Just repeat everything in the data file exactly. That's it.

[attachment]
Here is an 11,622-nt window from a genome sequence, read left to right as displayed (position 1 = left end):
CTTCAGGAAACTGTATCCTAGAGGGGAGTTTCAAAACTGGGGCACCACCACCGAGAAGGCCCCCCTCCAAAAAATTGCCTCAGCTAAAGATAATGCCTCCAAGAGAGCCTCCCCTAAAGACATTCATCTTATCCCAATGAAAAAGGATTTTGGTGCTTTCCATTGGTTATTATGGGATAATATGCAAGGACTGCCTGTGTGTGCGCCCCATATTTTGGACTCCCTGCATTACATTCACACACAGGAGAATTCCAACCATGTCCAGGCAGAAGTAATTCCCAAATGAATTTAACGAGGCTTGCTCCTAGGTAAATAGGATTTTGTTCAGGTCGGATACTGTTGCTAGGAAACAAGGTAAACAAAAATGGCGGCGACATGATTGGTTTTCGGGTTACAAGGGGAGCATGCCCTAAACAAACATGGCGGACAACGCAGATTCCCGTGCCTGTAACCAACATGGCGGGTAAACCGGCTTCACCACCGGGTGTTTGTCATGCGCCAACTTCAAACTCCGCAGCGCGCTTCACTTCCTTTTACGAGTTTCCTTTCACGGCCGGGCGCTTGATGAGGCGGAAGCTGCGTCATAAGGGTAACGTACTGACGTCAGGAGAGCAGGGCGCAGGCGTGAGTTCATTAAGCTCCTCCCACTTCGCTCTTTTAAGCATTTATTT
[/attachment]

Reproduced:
Here is an 11,622-nt window from a genome sequence, read left to right as displayed (position 1 = left end):
CTTCAGGAAACTGTATCCTAGAGGGGAGTTTCAAAACTGGGGCACCACCACCGAGAAGGCCCCCCTCCAAAAAATTGCCTCAGCTAAAGATAATGCCTCCAAGAGAGCCTCCCCTAAAGACATTCATCTTATCCCAATGAAAAAGGATTTTGGTGCTTTCCATTGGTTATTATGGGATAATATGCAAGGACTGCCTGTGTGTGCGCCCCATATTTTGGACTCCCTGCATTACATTCACACACAGGAGAATTCCAACCATGTCCAGGCAGAAGTAATTCCCAAATGAATTTAACGAGGCTTGCTCCTAGGTAAATAGGATTTTGTTCAGGTCGGATACTGTTGCTAGGAAACAAGGTAAACAAAAATGGCGGCGACATGATTGGTTTTCGGGTTACAAGGGGAGCATGCCCTAAACAAACATGGCGGACAACGCAGATTCCCGTGCCTGTAACCAACATGGCGGGTAAACCGGCTTCACCACCGGGTGTTTGTCATGCGCCAACTTCAAACTCCGCAGCGCGCTTCACTTCCTTTTACGAGTTTCCTTTCACGGCCGGGCGCTTGATGAGGCGGAAGCTGCGTCATAAGGGTAACGTACTGACGTCAGGAGAGCAGGGCGCAGGCGTGAGTTCATTAAGCTCCTCCCACTTCGCTCTTTTAAGCATTTATTT